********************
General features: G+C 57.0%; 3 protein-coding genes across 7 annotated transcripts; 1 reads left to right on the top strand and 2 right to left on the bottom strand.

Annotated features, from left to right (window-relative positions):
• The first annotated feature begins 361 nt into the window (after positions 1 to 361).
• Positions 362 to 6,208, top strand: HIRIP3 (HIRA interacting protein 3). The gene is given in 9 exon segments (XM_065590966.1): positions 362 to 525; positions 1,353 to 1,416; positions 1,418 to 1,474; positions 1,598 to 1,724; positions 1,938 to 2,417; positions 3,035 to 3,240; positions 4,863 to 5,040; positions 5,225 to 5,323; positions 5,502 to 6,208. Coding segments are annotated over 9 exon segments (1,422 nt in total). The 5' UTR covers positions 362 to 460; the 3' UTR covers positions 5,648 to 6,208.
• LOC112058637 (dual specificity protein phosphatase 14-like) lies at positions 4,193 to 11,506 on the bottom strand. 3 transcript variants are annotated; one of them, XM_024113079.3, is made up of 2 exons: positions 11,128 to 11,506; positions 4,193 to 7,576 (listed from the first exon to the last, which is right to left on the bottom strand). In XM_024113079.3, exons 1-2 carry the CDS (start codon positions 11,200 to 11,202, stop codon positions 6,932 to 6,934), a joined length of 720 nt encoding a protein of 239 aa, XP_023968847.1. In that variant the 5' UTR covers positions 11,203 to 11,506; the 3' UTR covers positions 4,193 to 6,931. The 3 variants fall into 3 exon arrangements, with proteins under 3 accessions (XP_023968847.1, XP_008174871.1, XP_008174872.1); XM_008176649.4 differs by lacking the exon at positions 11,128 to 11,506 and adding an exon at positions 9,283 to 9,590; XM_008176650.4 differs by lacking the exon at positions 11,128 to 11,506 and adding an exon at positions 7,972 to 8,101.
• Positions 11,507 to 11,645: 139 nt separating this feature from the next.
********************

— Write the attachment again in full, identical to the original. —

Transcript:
General features: G+C 57.0%; 3 protein-coding genes across 7 annotated transcripts; 1 reads left to right on the top strand and 2 right to left on the bottom strand.

Annotated features, from left to right (window-relative positions):
• The first annotated feature begins 361 nt into the window (after positions 1 to 361).
• Positions 362 to 6,208, top strand: HIRIP3 (HIRA interacting protein 3). The gene is given in 9 exon segments (XM_065590966.1): positions 362 to 525; positions 1,353 to 1,416; positions 1,418 to 1,474; positions 1,598 to 1,724; positions 1,938 to 2,417; positions 3,035 to 3,240; positions 4,863 to 5,040; positions 5,225 to 5,323; positions 5,502 to 6,208. Coding segments are annotated over 9 exon segments (1,422 nt in total). The 5' UTR covers positions 362 to 460; the 3' UTR covers positions 5,648 to 6,208.
• LOC112058637 (dual specificity protein phosphatase 14-like) lies at positions 4,193 to 11,506 on the bottom strand. 3 transcript variants are annotated; one of them, XM_024113079.3, is made up of 2 exons: positions 11,128 to 11,506; positions 4,193 to 7,576 (listed from the first exon to the last, which is right to left on the bottom strand). In XM_024113079.3, exons 1-2 carry the CDS (start codon positions 11,200 to 11,202, stop codon positions 6,932 to 6,934), a joined length of 720 nt encoding a protein of 239 aa, XP_023968847.1. In that variant the 5' UTR covers positions 11,203 to 11,506; the 3' UTR covers positions 4,193 to 6,931. The 3 variants fall into 3 exon arrangements, with proteins under 3 accessions (XP_023968847.1, XP_008174871.1, XP_008174872.1); XM_008176649.4 differs by lacking the exon at positions 11,128 to 11,506 and adding an exon at positions 9,283 to 9,590; XM_008176650.4 differs by lacking the exon at positions 11,128 to 11,506 and adding an exon at positions 7,972 to 8,101.
• Positions 11,507 to 11,645: 139 nt separating this feature from the next.